ia64/xen-unstable

diff old/xenolinux-2.4.16-sparse/include/asm-xeno/debugreg.h @ 235:d7d0a23b2e07

bitkeeper revision 1.93 (3e5a4e6bkPheUp3x1uufN2MS3LAB7A)

Latest and Greatest version of XenoLinux based on the Linux-2.4.21-pre4
kernel.
author iap10@labyrinth.cl.cam.ac.uk
date Mon Feb 24 16:55:07 2003 +0000 (2003-02-24)
parents
children
line diff
     1.1 --- /dev/null	Thu Jan 01 00:00:00 1970 +0000
     1.2 +++ b/old/xenolinux-2.4.16-sparse/include/asm-xeno/debugreg.h	Mon Feb 24 16:55:07 2003 +0000
     1.3 @@ -0,0 +1,64 @@
     1.4 +#ifndef _I386_DEBUGREG_H
     1.5 +#define _I386_DEBUGREG_H
     1.6 +
     1.7 +
     1.8 +/* Indicate the register numbers for a number of the specific
     1.9 +   debug registers.  Registers 0-3 contain the addresses we wish to trap on */
    1.10 +#define DR_FIRSTADDR 0        /* u_debugreg[DR_FIRSTADDR] */
    1.11 +#define DR_LASTADDR 3         /* u_debugreg[DR_LASTADDR]  */
    1.12 +
    1.13 +#define DR_STATUS 6           /* u_debugreg[DR_STATUS]     */
    1.14 +#define DR_CONTROL 7          /* u_debugreg[DR_CONTROL] */
    1.15 +
    1.16 +/* Define a few things for the status register.  We can use this to determine
    1.17 +   which debugging register was responsible for the trap.  The other bits
    1.18 +   are either reserved or not of interest to us. */
    1.19 +
    1.20 +#define DR_TRAP0	(0x1)		/* db0 */
    1.21 +#define DR_TRAP1	(0x2)		/* db1 */
    1.22 +#define DR_TRAP2	(0x4)		/* db2 */
    1.23 +#define DR_TRAP3	(0x8)		/* db3 */
    1.24 +
    1.25 +#define DR_STEP		(0x4000)	/* single-step */
    1.26 +#define DR_SWITCH	(0x8000)	/* task switch */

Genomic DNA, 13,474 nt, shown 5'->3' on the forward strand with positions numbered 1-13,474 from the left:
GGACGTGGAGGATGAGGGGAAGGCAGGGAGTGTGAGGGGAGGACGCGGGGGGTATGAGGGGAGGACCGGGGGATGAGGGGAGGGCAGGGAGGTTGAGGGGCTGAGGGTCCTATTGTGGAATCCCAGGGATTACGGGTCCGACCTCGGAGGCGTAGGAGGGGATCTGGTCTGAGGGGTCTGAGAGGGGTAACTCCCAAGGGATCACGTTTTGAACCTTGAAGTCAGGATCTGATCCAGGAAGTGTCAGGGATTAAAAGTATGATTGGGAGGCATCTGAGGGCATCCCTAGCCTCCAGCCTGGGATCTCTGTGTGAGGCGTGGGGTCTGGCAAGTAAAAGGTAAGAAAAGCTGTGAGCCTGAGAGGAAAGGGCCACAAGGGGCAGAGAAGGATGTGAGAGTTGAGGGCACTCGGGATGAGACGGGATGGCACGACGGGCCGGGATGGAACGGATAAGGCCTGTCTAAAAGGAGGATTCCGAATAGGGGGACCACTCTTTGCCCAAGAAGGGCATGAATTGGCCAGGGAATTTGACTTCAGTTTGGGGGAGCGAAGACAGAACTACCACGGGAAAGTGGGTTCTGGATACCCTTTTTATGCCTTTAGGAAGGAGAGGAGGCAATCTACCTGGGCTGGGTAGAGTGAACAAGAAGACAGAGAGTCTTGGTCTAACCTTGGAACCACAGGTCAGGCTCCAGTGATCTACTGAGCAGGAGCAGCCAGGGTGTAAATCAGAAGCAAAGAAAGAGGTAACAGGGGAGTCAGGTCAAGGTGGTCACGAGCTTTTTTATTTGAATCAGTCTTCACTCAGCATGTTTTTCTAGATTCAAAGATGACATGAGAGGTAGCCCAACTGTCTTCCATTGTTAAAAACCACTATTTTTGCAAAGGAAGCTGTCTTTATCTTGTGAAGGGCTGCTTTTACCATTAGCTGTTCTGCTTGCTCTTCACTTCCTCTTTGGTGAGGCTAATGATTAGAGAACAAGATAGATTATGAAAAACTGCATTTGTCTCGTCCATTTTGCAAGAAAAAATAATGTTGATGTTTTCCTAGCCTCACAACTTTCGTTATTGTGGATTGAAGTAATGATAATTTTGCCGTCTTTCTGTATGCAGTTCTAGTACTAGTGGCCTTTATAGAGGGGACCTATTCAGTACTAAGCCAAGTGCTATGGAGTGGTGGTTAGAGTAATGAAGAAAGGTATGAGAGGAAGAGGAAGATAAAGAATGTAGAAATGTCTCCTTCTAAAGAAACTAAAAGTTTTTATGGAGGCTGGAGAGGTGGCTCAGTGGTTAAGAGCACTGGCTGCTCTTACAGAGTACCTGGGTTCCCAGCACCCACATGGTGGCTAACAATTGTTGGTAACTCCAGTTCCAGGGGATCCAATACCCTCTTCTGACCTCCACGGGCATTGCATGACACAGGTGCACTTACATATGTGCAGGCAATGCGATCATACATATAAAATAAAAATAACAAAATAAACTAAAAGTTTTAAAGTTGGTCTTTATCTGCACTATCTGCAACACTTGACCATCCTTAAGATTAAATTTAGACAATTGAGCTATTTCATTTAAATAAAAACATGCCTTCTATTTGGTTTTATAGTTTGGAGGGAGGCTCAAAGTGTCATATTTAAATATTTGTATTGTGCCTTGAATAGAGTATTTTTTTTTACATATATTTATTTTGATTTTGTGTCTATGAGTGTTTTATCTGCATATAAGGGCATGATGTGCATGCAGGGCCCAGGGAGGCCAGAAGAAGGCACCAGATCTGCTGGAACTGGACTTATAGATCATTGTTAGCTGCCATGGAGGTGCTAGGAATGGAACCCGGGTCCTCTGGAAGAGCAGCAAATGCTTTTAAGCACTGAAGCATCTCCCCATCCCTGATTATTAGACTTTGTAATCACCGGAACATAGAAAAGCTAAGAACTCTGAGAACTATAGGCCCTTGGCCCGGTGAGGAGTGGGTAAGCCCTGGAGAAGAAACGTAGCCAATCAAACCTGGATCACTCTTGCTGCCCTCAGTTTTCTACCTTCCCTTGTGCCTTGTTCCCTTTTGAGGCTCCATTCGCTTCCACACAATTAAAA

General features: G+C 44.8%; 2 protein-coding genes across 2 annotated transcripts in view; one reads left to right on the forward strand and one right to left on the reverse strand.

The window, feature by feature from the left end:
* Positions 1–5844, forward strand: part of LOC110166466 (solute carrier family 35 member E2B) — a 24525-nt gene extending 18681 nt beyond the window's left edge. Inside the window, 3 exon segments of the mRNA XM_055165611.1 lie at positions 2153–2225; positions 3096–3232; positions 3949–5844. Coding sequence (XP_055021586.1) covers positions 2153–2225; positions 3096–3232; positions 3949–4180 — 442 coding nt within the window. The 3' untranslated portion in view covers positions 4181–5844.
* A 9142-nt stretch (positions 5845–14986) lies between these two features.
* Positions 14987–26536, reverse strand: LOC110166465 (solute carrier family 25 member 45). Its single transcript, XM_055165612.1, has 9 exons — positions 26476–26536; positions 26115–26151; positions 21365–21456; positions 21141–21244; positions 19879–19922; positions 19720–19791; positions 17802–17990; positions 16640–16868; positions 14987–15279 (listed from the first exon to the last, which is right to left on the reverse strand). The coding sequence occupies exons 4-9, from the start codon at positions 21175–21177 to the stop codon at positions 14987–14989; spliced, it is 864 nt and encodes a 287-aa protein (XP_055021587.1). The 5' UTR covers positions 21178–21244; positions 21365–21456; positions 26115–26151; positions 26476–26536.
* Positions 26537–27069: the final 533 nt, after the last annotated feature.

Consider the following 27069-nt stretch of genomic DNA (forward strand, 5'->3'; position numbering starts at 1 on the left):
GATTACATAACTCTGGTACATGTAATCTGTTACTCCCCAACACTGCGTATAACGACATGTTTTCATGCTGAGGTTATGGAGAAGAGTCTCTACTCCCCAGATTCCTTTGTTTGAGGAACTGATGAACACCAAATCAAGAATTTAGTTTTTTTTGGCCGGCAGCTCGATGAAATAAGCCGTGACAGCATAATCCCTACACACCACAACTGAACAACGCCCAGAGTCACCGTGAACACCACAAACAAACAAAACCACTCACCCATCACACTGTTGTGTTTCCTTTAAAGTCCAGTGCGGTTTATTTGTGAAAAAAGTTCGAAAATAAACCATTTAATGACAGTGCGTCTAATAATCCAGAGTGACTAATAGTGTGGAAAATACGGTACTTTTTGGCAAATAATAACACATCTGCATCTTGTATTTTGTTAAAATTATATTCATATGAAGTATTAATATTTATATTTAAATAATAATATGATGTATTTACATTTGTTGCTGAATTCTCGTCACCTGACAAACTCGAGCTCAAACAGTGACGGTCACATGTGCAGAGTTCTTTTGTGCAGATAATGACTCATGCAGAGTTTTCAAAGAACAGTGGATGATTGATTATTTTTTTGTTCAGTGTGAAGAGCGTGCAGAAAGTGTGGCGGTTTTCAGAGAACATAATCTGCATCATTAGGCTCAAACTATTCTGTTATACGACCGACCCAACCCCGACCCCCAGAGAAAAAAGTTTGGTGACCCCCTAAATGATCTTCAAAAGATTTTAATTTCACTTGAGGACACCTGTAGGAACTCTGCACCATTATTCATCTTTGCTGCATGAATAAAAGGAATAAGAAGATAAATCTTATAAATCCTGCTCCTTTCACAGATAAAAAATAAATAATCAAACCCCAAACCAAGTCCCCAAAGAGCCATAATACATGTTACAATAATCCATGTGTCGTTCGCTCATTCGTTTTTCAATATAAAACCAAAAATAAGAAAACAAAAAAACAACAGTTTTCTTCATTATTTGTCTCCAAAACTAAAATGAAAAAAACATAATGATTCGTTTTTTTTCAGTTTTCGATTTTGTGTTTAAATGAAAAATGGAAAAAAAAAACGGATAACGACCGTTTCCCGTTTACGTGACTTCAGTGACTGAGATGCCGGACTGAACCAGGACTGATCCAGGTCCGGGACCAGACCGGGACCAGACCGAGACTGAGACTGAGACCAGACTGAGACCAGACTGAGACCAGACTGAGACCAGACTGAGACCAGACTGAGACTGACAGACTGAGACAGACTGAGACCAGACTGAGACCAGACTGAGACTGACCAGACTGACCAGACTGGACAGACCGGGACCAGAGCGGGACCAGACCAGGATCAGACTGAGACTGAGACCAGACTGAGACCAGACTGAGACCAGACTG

1.27 +
    1.28 +/* Now define a bunch of things for manipulating the control register.
    1.29 +   The top two bytes of the control register consist of 4 fields of 4
    1.30 +   bits - each field corresponds to one of the four debug registers,
    1.31 +   and indicates what types of access we trap on, and how large the data
    1.32 +   field is that we are looking at */
    1.33 +
    1.34 +#define DR_CONTROL_SHIFT 16 /* Skip this many bits in ctl register */
    1.35 +#define DR_CONTROL_SIZE 4   /* 4 control bits per register */
    1.36 +
    1.37 +#define DR_RW_EXECUTE (0x0)   /* Settings for the access types to trap on */
    1.38 +#define DR_RW_WRITE (0x1)
    1.39 +#define DR_RW_READ (0x3)
    1.40 +
    1.41 +#define DR_LEN_1 (0x0) /* Settings for data length to trap on */
    1.42 +#define DR_LEN_2 (0x4)
    1.43 +#define DR_LEN_4 (0xC)
    1.44 +
    1.45 +/* The low byte to the control register determine which registers are
    1.46 +   enabled.  There are 4 fields of two bits.  One bit is "local", meaning
    1.47 +   that the processor will reset the bit after a task switch and the other
    1.48 +   is global meaning that we have to explicitly reset the bit.  With linux,
    1.49 +   you can use either one, since we explicitly zero the register when we enter
    1.50 +   kernel mode. */
    1.51 +
    1.52 +#define DR_LOCAL_ENABLE_SHIFT 0    /* Extra shift to the local enable bit */
    1.53 +#define DR_GLOBAL_ENABLE_SHIFT 1   /* Extra shift to the global enable bit */
    1.54 +#define DR_ENABLE_SIZE 2           /* 2 enable bits per register */
    1.55 +
    1.56 +#define DR_LOCAL_ENABLE_MASK (0x55)  /* Set  local bits for all 4 regs */
    1.57 +#define DR_GLOBAL_ENABLE_MASK (0xAA) /* Set global bits for all 4 regs */
    1.58 +
    1.59 +/* The second byte to the control register has a few special things.
    1.60 +   We can slow the instruction pipeline for instructions coming via the
    1.61 +   gdt or the ldt if we want to.  I am not sure why this is an advantage */
    1.62 +
    1.63 +#define DR_CONTROL_RESERVED (0xFC00) /* Reserved by Intel */
    1.64 +#define DR_LOCAL_SLOWDOWN (0x100)   /* Local slow the pipeline */
    1.65 +#define DR_GLOBAL_SLOWDOWN (0x200)  /* Global slow the pipeline */
    1.66 +
    1.67 +#endif